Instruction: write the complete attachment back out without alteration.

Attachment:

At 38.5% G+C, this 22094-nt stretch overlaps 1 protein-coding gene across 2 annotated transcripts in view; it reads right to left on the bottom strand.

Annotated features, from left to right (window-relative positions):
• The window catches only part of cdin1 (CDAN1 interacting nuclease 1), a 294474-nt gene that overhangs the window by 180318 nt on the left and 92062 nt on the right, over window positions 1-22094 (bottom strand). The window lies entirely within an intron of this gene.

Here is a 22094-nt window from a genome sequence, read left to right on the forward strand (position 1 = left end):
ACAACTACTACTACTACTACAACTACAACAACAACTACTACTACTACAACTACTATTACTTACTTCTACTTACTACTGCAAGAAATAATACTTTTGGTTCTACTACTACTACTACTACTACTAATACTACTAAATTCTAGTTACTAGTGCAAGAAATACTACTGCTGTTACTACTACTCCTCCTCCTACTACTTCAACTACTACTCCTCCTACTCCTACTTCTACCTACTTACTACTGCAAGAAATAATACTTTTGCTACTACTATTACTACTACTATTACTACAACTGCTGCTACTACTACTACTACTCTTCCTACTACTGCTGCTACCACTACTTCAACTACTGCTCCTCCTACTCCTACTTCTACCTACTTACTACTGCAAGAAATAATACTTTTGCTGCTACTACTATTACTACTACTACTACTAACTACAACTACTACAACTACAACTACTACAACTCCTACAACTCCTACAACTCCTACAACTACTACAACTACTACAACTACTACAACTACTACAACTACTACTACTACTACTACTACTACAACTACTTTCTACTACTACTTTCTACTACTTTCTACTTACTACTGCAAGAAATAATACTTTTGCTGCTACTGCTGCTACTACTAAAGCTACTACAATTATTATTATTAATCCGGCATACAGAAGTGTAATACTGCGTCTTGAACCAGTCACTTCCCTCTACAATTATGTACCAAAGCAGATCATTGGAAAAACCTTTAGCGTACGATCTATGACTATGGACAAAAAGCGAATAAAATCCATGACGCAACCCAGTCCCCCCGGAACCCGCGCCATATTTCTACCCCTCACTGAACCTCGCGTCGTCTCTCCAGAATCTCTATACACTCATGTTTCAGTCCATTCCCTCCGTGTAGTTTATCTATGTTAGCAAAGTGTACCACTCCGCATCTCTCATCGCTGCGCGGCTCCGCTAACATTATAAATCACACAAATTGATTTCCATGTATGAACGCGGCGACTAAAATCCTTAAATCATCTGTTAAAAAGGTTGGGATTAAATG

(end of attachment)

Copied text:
At 38.5% G+C, this 22094-nt stretch overlaps 1 protein-coding gene across 2 annotated transcripts in view; it reads right to left on the bottom strand.

Annotated features, from left to right (window-relative positions):
• The window catches only part of cdin1 (CDAN1 interacting nuclease 1), a 294474-nt gene that overhangs the window by 180318 nt on the left and 92062 nt on the right, over window positions 1-22094 (bottom strand). The window lies entirely within an intron of this gene.

Here is a 22094-nt window from a genome sequence, read left to right on the forward strand (position 1 = left end):
ACAACTACTACTACTACTACAACTACAACAACAACTACTACTACTACAACTACTATTACTTACTTCTACTTACTACTGCAAGAAATAATACTTTTGGTTCTACTACTACTACTACTACTACTAATACTACTAAATTCTAGTTACTAGTGCAAGAAATACTACTGCTGTTACTACTACTCCTCCTCCTACTACTTCAACTACTACTCCTCCTACTCCTACTTCTACCTACTTACTACTGCAAGAAATAATACTTTTGCTACTACTATTACTACTACTATTACTACAACTGCTGCTACTACTACTACTACTCTTCCTACTACTGCTGCTACCACTACTTCAACTACTGCTCCTCCTACTCCTACTTCTACCTACTTACTACTGCAAGAAATAATACTTTTGCTGCTACTACTATTACTACTACTACTACTAACTACAACTACTACAACTACAACTACTACAACTCCTACAACTCCTACAACTCCTACAACTACTACAACTACTACAACTACTACAACTACTACAACTACTACTACTACTACTACTACTACAACTACTTTCTACTACTACTTTCTACTACTTTCTACTTACTACTGCAAGAAATAATACTTTTGCTGCTACTGCTGCTACTACTAAAGCTACTACAATTATTATTATTAATCCGGCATACAGAAGTGTAATACTGCGTCTTGAACCAGTCACTTCCCTCTACAATTATGTACCAAAGCAGATCATTGGAAAAACCTTTAGCGTACGATCTATGACTATGGACAAAAAGCGAATAAAATCCATGACGCAACCCAGTCCCCCCGGAACCCGCGCCATATTTCTACCCCTCACTGAACCTCGCGTCGTCTCTCCAGAATCTCTATACACTCATGTTTCAGTCCATTCCCTCCGTGTAGTTTATCTATGTTAGCAAAGTGTACCACTCCGCATCTCTCATCGCTGCGCGGCTCCGCTAACATTATAAATCACACAAATTGATTTCCATGTATGAACGCGGCGACTAAAATCCTTAAATCATCTGTTAAAAAGGTTGGGATTAAATG